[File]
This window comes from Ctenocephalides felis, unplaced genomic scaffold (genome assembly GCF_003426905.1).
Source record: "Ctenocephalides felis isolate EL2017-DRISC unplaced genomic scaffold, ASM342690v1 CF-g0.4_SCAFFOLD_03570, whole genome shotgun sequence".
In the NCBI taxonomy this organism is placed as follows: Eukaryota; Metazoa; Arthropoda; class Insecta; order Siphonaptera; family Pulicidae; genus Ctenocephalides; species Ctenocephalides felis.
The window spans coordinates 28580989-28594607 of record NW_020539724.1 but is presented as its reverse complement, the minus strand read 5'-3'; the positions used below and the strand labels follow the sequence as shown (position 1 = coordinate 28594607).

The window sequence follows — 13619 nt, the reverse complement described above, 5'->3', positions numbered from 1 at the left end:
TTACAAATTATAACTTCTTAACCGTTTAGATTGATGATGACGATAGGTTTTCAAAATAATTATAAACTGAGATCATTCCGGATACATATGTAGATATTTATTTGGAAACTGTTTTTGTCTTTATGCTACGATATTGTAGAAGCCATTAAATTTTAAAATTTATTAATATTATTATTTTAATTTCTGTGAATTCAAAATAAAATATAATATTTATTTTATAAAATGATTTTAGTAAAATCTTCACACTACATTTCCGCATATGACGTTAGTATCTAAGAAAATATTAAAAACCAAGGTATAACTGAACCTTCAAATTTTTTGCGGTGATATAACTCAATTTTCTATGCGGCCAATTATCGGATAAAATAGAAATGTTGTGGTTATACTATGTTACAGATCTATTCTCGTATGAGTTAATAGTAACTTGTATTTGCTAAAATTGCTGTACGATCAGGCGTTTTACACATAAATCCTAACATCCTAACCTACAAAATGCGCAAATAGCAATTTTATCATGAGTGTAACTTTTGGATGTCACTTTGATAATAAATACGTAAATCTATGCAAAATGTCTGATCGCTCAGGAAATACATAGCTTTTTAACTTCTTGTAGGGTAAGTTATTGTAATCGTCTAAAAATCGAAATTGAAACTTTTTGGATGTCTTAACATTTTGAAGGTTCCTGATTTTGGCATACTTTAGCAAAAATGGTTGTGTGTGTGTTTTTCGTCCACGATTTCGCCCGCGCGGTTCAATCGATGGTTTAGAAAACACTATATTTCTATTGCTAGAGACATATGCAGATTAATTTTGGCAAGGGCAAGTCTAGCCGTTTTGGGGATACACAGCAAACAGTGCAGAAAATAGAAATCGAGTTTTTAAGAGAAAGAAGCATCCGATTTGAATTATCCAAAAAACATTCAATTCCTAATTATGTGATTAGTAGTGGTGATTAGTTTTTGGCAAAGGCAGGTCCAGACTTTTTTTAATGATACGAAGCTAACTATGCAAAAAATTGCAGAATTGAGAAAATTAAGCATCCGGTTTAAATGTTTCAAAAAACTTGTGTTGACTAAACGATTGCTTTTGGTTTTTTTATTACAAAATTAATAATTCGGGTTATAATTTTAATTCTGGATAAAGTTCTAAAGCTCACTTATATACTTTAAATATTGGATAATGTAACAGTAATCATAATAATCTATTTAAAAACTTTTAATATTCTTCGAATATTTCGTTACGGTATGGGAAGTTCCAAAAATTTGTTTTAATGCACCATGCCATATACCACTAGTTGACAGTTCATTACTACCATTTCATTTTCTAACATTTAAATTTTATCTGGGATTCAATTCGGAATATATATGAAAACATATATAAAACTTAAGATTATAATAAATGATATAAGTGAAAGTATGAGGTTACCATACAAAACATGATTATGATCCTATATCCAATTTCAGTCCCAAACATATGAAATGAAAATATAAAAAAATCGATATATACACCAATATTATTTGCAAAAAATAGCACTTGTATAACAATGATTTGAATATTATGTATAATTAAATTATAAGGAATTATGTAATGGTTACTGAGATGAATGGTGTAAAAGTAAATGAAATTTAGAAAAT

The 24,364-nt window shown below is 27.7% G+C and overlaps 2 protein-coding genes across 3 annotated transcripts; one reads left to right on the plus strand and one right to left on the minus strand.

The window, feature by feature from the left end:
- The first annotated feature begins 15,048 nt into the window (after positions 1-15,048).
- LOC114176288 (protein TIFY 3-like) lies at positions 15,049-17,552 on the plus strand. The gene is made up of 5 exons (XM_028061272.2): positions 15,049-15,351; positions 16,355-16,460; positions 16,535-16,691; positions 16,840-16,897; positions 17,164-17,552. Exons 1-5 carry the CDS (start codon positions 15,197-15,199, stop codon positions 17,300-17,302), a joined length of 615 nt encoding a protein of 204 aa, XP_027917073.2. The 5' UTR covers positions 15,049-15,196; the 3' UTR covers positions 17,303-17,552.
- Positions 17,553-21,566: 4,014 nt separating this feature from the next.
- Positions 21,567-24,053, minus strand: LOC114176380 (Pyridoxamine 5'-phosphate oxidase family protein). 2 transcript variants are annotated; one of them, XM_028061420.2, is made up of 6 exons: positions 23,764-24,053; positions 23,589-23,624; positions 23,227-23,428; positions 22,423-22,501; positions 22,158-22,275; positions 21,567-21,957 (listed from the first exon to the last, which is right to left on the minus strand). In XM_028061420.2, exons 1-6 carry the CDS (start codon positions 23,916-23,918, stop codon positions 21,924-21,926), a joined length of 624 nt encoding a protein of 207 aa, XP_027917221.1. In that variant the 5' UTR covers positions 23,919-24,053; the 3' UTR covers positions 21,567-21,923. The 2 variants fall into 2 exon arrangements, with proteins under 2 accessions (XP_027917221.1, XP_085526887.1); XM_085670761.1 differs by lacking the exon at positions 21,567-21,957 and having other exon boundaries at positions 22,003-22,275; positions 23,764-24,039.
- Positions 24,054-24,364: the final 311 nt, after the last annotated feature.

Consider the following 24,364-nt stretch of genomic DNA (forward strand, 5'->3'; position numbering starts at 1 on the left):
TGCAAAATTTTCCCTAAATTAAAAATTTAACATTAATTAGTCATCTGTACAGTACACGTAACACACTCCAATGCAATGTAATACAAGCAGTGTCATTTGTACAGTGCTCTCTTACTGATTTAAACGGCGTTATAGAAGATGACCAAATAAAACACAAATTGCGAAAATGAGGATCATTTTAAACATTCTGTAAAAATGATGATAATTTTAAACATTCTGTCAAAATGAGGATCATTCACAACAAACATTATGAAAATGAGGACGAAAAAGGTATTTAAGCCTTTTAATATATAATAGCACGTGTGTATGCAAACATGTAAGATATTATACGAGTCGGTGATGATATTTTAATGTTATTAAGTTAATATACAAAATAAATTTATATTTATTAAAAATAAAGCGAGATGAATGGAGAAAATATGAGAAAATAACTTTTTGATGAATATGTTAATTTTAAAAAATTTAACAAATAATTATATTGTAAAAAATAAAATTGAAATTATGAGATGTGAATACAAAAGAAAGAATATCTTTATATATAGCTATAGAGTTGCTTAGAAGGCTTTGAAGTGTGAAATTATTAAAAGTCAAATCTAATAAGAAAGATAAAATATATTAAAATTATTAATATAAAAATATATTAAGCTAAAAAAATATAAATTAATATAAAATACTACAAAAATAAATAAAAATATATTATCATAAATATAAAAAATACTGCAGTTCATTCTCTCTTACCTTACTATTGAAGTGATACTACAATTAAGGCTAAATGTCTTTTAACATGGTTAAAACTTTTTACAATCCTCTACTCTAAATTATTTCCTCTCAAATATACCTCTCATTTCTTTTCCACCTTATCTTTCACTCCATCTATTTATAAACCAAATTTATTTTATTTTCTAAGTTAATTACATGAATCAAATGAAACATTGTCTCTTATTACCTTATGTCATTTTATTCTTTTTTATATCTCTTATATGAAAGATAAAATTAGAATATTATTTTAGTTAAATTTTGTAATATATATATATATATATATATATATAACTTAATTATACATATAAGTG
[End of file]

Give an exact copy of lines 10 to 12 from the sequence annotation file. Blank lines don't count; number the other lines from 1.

- LOC114176288 (protein TIFY 3-like) lies at positions 15,049-17,552 on the plus strand. The gene is made up of 5 exons (XM_028061272.2): positions 15,049-15,351; positions 16,355-16,460; positions 16,535-16,691; positions 16,840-16,897; positions 17,164-17,552. Exons 1-5 carry the CDS (start codon positions 15,197-15,199, stop codon positions 17,300-17,302), a joined length of 615 nt encoding a protein of 204 aa, XP_027917073.2. The 5' UTR covers positions 15,049-15,196; the 3' UTR covers positions 17,303-17,552.
- Positions 17,553-21,566: 4,014 nt separating this feature from the next.
- Positions 21,567-24,053, minus strand: LOC114176380 (Pyridoxamine 5'-phosphate oxidase family protein). 2 transcript variants are annotated; one of them, XM_028061420.2, is made up of 6 exons: positions 23,764-24,053; positions 23,589-23,624; positions 23,227-23,428; positions 22,423-22,501; positions 22,158-22,275; positions 21,567-21,957 (listed from the first exon to the last, which is right to left on the minus strand). In XM_028061420.2, exons 1-6 carry the CDS (start codon positions 23,916-23,918, stop codon positions 21,924-21,926), a joined length of 624 nt encoding a protein of 207 aa, XP_027917221.1. In that variant the 5' UTR covers positions 23,919-24,053; the 3' UTR covers positions 21,567-21,923. The 2 variants fall into 2 exon arrangements, with proteins under 2 accessions (XP_027917221.1, XP_085526887.1); XM_085670761.1 differs by lacking the exon at positions 21,567-21,957 and having other exon boundaries at positions 22,003-22,275; positions 23,764-24,039.